Found another copy on the Guardian Newspaper site. So now it’s a link and not a my YouTube. Bypass any copyright problems. Click (touch) the little square for a full screen, press Esc to exit full screen. My Back Pages (Live) – Bob Dylan, George Harrison, Neil Young, Roger McGuinn, Tom Petty, Eric Clapton…

via I HAD to save this forever.. — Jon’s Blog

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Two Cardiff Statues

Both on pedestrianised streets near to the castle, the first is lovely and has a strange semi-hidden message which I am struggling to decipher.  Its called ‘Mother and Son’, in English, or ‘Mam a Mab’ in Welsh, and was placed here in Queens Street in the 1960s.  Robert Thomas was the artist, and he was from the Rhondda, which probably helps with interpreting the curious package Mam has attached to her wrist.

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It contains a piece of coal, an industrial bobbin of thread, a baby or foetus (?) and a container which might be a miner’s lunch box or snap tin.  But I’m guessing.  Anyway altogether I see it as a burden she is carrying.  Nonetheless she manages to look proud and elegant, even with bird shit on her head.

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The second one is a little lighter, and I don’t even know who he is, its just the way he is being used that drew my attention.

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Inspiration to paint

In Cardiff we visited the National Gallery of Wales.  The special exhibition (Bacon to Doig) was a photo-free show, but the gallery’s own stuff is free to photograph, so here is my take – a very selfish one – on it.  Just three pics, and some of the words from the adjacent captions.


Mornington Crescent by Spencer Gore (c1911) was painted from his window.  He used his immediate surroundings a lot.  I have been telling myself to do a drawing or coloured sketch a day in the back garden.  OK, his is good, and not banged out in an hour, or 20 minutes more likely, but it reminds me to DO IT.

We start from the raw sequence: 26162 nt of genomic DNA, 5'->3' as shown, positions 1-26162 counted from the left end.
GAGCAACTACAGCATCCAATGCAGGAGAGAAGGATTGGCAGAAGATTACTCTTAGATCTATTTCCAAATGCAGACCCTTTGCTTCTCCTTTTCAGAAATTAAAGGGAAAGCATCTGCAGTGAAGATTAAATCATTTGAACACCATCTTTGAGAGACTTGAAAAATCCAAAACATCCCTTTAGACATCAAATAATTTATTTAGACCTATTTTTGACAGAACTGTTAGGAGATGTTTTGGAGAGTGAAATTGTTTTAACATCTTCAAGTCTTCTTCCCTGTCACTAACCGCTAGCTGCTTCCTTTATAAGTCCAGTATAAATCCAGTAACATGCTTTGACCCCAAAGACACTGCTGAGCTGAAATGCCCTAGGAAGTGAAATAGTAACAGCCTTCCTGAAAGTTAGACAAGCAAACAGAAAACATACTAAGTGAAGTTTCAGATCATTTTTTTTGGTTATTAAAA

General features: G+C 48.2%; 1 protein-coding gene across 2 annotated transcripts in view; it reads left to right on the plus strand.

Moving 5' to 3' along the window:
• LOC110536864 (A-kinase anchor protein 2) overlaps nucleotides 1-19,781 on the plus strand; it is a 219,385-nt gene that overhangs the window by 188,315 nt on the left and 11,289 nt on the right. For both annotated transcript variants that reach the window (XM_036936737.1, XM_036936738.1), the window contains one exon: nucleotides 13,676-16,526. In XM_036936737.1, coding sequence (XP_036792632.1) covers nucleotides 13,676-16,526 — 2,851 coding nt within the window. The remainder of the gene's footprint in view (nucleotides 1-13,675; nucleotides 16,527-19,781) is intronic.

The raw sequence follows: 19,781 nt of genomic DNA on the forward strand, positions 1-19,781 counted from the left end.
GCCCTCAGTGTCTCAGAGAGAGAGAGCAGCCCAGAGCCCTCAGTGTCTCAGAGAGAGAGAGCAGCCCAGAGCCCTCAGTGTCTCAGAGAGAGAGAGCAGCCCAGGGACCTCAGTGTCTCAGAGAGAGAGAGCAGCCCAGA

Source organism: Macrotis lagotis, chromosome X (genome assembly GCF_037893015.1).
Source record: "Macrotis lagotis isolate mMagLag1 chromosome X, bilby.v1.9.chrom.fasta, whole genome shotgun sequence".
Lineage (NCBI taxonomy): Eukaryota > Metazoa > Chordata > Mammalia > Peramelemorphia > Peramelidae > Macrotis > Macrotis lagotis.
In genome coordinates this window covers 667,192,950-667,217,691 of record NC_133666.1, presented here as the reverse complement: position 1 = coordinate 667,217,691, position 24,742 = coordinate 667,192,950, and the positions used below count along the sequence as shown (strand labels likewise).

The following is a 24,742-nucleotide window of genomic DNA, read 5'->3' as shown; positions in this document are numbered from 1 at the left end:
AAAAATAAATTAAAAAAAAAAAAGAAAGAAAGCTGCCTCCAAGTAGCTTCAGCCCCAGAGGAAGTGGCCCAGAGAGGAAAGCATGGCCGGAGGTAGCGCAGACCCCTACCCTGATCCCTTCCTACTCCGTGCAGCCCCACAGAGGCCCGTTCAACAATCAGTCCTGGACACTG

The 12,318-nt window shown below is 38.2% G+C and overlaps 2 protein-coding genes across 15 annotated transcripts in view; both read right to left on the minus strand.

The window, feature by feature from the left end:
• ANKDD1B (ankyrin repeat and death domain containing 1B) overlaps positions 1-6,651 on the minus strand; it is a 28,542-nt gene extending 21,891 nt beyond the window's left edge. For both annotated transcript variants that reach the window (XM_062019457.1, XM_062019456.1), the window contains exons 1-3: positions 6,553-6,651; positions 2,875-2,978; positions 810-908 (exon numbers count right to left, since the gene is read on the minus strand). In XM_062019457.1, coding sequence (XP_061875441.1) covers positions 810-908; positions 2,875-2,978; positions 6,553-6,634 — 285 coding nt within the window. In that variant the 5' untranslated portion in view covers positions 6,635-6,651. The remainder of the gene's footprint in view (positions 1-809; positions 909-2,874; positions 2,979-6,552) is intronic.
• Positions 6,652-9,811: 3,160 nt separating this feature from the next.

The Francois Zola Dam by Paul Cezanne (c1879) was originally known by another name.  This is explained on the caption as being the result of Cezanne’s habit of ‘openly changing the landscape to enhance the image, so the exact location can be difficult to pinpoint’.  My painting is like that too, or at least people have said, ‘Is that supposed to be this view?’.   More encouragement from the masters!


And finally we have Rain, Auvers by Vincent van Gogh (1890).  I learnt that his painting career lasted barely 10 years, and during his life he barely sold a thing.  In both those ways I am like van Gogh.  Such encouragement.  Bring on the Isles of Scilly and I’ll be ‘en plein air-ing’ with gusto.

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Longrock Bronze Age Menhir.

Yesterday set out to find a six foot plus standing stone.  Made my way to a wooded valley and set off down a well trod path. Met a woman coming the other way with a large labradorite and asked her if I was on right track for the standing stone. She looked blankly at me, so I showed her a picture of it from a Scilly guide. She shook her head, said she didn’t know it but thought it might be in the woods somewhere off to the left. We parted, and less than 2 minutes later, walking down a path with no branchings off, I found the stone, beside the path she must have walked down.

Seems I cannot put a photo in here.  There is an icon for it, and the process seems to work, but nothing appears,which rather spoils the whole exercise.  SOD!

Trying again.